Tennis

Can Del Potro stay hot in desert?

Juan Martin Del Potro (ARG) pumps his fists
Juan Martin Del Potro gets pumped after beating No. 1 Novak Djokovic.
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Richard Evans

Richard Evans has covered tennis since the 1960s, reporting on more than 150 Grand Slams. He is author of 15 books, including the official history of the Davis Cup and the unofficial history of the modern game in "Open Tennis." Follow him on Twitter.

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INDIAN WELLS, Calif.

Rafael Nadal reaching the final of this ATP Masters 1000 on hard courts after a seven-month layoff is a tough act to follow as far as headline-making is concerned. But Juan Martin Del Potro managed it here in the semifinal of the BNP Paribas Open on Saturday night.

Juan Martin del Potro

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The tall, seemingly languid Argentine fought back superbly from down 3-0 in the final set to inflict the first defeat of the year on world No. 1 Novak Djokovic 4-6, 6-4, 6-4.

Having beaten Andy Murray the day before, this meant that Del Potro had taken out both Australian Open finalists back to back. Given the heat and standard of opposition, this was a Herculean effort on the part of a talented player who has struggled to regain his self-confidence following the wrist surgery he underwent shortly after winning the US Open in 2009.

But nothing daunted this quietly spoken 24-year-old from Tandil, a city to the south of Buenos Aires that turned out years ago en masse to greet him after he had beaten Roger Federer to win at Flushing Meadows. Saturday at Indian Wells, the No. 7 seed Del Potro just kept power-driving his huge forehand and giving Djokovic little to work with by slicing low backhands cross court, or occasionally down the line.

“He deserved to win because he was more composed in the important moments and he played the right shots,” said Djokovic, who was in the post-match press conference within minutes of his defeat, offering no excuses. “His fighting spirit and my lack of concentration were two factors in the turnaround in the third set. I didn’t use my backhand along the line as I usually do. It’s one of my best shots. Today I just wasn’t there. It happens. It’s sport and I just didn’t make it this time.”

Djokovic had no problem figuring out the tactics of a man he had beaten four times since losing to him in the bronze-medal match in the Olympics last summer on Wimbledon’s grass. It was just that he couldn’t overcome them.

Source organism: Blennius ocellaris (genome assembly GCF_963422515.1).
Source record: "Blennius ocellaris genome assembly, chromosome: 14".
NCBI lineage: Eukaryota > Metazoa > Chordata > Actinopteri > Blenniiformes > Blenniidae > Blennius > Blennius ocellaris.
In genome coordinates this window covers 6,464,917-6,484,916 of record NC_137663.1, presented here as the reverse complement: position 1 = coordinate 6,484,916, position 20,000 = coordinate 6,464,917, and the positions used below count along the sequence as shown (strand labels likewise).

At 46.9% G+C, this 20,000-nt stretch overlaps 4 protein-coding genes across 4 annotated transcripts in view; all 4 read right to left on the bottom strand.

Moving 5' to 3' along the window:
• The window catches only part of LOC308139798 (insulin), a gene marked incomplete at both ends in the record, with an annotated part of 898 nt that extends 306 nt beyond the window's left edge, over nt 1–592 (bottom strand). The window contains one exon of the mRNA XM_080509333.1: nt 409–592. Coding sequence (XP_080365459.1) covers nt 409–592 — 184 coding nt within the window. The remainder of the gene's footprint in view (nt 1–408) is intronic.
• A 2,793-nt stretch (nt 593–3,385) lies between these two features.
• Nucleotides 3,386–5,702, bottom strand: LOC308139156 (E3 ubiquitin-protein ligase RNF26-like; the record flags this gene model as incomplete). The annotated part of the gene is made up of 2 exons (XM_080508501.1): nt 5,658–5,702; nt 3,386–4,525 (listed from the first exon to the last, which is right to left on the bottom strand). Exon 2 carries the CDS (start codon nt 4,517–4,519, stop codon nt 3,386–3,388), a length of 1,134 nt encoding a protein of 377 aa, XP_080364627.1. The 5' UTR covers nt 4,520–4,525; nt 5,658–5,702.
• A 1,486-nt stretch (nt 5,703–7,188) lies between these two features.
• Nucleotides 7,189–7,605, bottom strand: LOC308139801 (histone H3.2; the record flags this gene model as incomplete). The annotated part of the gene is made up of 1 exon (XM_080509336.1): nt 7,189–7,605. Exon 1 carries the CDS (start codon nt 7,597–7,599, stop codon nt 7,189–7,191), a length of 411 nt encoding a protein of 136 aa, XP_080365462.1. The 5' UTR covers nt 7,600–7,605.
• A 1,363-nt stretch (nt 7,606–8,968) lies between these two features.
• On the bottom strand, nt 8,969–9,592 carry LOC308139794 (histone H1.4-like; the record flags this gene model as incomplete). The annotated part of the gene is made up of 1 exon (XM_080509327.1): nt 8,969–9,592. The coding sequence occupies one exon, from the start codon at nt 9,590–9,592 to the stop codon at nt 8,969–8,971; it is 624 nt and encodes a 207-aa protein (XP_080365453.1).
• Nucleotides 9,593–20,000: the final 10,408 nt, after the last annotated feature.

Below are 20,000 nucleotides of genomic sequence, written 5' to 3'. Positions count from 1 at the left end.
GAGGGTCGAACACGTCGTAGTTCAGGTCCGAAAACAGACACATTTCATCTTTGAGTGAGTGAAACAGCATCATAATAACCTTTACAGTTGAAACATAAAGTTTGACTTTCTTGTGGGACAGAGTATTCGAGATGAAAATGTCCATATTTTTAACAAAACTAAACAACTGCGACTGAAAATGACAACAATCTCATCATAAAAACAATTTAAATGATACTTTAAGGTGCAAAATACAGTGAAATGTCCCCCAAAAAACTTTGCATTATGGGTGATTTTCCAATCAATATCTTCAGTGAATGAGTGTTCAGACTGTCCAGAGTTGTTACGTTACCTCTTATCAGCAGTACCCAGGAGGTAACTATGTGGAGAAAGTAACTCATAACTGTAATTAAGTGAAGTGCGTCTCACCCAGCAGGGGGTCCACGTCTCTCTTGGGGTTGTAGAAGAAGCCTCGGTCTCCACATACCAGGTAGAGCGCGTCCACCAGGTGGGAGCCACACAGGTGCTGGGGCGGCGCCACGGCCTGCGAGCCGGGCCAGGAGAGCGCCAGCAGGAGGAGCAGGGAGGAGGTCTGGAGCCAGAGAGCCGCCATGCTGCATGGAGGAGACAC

“He has a very flat forehand and his tactics are to stay in the backhand corner and run around the forehand," Djokovic said of Del Potro. "He is basically inviting you to play on his running forehand, which he uses as a big weapon.”

Del Potro agreed that his forehand was a decisive factor. “I think the difference between Dubai (where he lost to the Serb in straight sets last month) was that I remained very aggressive on my forehand when it became very close in the third set,” he said.

Earlier, the roar that greeted No. 5-seed Nadal’s 6-4, 7-5 victory over sixth-seeded Tomas Berdych echoed back off the Santa Rosa mountains as some 14,000 acclaimed the return of one of the most popular figures in world sport.

There were plenty of South American voices ringing out with shouts of “Rafa!” But the man is universally loved and his supporters were thrilled to see the way he was able to move on his frail knees and punch the ball off both flanks with all his old power and fervor.

Berdych, a tall Czech who hits the ball just about as hard as Del Potro, served for the second set at 5-3 after a Nadal double-fault had cost the Mallorcan his serve, but Rafa struck back immediately with a trademark, forehand winner. Inevitably Berdych tightened up and was pulling off his forehand instead of hitting through the stroke as his big weapon fell apart in the 11th game, when he was broken again to leave Nadal serving for the match.

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To his credit, Berdych kept fighting and Nadal had to come up with big serves to save two break-back points before closing it out on his second match point.

Nadal was obviously thrilled to have reached the final for the fourth time at Indian Wells, having previously won the title twice (2007, 2009).

“It’s very, very difficult to imagine something like this,” he said. “It’s not easy coming back after an important injury. It is difficult to understand how to manage the important situations. Even if I had a lot of success the last few weeks (winning in Sao Paulo and Acapulco on clay), I was very nervous at the end of the match, trying to close the match, and I was lucky that my serve worked amazing in the last game.”

Berdych had made the same point about Nadal’s serve.

“I think the biggest difference was in the second set at 5-3,” he said. “Since that time, I served only one first serve and he served only one second serve. That was the biggest difference today.”

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For all the talk of Nadal not relishing play on hard courts, Indian Wells has always been an exception for him.

“I feel like home here,” he said. “I feel very comfortable at this tournament. I feel very happy here. It is more relaxing than other tournaments and that gives me a positive feeling.”

A third title here and a third title out of the four tournaments since his comeback would be a remarkable achievement for this exceptional competitor. But, if Del Potro still has any gas left in the tank, it won’t come easily for Rafa Sunday afternoon under the desert sun.

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